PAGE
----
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Lord St John of Bletso: My Lords, what approaches have Her Majesty's Government made to the South African Government to inquire why they are not speaking out on press freedom in Zimbabwe, which is one of the very cornerstones of the democratic constitution of South Africa?
Baroness Amos: My Lords, the noble Lord, Lord St John of Bletso, will know that we have continued to talk about Zimbabwe not only with the President of South Africa but with others in the South African Government. President Mbeki is absolutely clear that the view of the South African Government is that dialogue between the MDC and ZANU-PF is the only way forward. The South African Government, with the Nigerians and the Malawians, have sought to facilitate that. Through their Foreign Minister, the South African Government previously made comments when there were concerns about attacks on MDC supporters as a result of a mass "stayaway", but I am not aware of any comments having been made in this particular instance.
Bearing in mind that the key player in this affair is the Southern African Development Community, what exchanges has the EU had with SADC since the ministerial summit of November 2002, when it was not possible to reach agreement between the parties? In particular, has the EU now sought to take a common line with SADC on the new press law and the banning of the Daily News? Has the Minister noted that yesterday the Media Institute of Southern Africa sent a delegation to SADC headquarters in Gaborone demanding strong action in respect of the threats to press freedom in the region generally and in Zimbabwe in particular? Would not this create a new opportunity for dialogue between the EU and SADC for that purpose?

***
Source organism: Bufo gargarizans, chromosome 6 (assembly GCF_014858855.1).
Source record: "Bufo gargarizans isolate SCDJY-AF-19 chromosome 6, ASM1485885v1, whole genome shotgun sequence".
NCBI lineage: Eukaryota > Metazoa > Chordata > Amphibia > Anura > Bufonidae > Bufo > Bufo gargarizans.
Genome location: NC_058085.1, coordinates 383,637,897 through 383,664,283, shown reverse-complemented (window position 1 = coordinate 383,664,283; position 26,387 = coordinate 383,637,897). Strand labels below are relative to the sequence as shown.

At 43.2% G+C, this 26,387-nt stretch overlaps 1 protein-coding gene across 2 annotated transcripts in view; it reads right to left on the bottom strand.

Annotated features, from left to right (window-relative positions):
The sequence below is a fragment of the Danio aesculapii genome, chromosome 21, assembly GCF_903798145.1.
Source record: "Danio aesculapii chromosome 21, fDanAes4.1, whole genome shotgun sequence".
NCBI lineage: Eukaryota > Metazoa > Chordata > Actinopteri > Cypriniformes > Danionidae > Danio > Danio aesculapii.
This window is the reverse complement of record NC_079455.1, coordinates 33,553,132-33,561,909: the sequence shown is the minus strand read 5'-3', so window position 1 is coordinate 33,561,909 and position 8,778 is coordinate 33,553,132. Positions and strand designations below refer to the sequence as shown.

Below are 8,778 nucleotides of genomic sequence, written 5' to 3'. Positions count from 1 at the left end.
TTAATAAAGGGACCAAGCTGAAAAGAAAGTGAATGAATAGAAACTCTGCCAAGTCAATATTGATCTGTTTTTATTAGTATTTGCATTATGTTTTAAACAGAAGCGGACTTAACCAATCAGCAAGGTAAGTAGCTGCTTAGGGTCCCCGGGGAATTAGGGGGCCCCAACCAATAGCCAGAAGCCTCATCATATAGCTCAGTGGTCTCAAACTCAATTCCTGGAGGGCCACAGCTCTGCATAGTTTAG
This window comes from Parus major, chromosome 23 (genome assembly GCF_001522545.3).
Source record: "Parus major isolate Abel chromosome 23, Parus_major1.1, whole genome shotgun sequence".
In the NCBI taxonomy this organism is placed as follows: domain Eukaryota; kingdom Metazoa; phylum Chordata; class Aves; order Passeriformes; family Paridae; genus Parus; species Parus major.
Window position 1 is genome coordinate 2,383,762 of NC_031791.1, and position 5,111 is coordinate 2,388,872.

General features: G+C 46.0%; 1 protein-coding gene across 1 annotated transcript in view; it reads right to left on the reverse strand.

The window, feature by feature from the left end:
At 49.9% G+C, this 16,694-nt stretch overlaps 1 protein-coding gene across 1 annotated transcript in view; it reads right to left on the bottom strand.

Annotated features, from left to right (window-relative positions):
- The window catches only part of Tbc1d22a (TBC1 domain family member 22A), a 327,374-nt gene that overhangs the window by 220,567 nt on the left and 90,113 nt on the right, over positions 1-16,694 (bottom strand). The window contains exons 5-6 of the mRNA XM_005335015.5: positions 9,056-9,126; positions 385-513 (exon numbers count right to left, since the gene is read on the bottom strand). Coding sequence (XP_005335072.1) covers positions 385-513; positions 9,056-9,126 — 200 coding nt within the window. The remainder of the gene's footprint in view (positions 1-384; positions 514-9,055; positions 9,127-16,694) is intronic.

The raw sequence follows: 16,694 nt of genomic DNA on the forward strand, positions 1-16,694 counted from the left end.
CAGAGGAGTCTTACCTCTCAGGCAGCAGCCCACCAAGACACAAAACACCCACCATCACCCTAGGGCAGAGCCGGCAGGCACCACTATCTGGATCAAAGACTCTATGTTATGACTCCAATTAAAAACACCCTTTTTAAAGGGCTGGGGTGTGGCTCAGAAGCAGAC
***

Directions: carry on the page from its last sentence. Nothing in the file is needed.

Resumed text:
With respect to a dialogue between the European Union and SADC, there have continued to be discussions at troika level between SADC and the EU and, of course, between individual EU member states and individual SADC member states. I agree with the noble Lord that there is an opportunity for the EU and SADC to look again at issues relating to the press laws in Zimbabwe. However, given what happened in August at the SADC meeting, when there was a statement about EU sanctions and a complete misunderstanding of their role in Zimbabwe, those discussions may not necessarily result in the kind of initiative that we would like to see.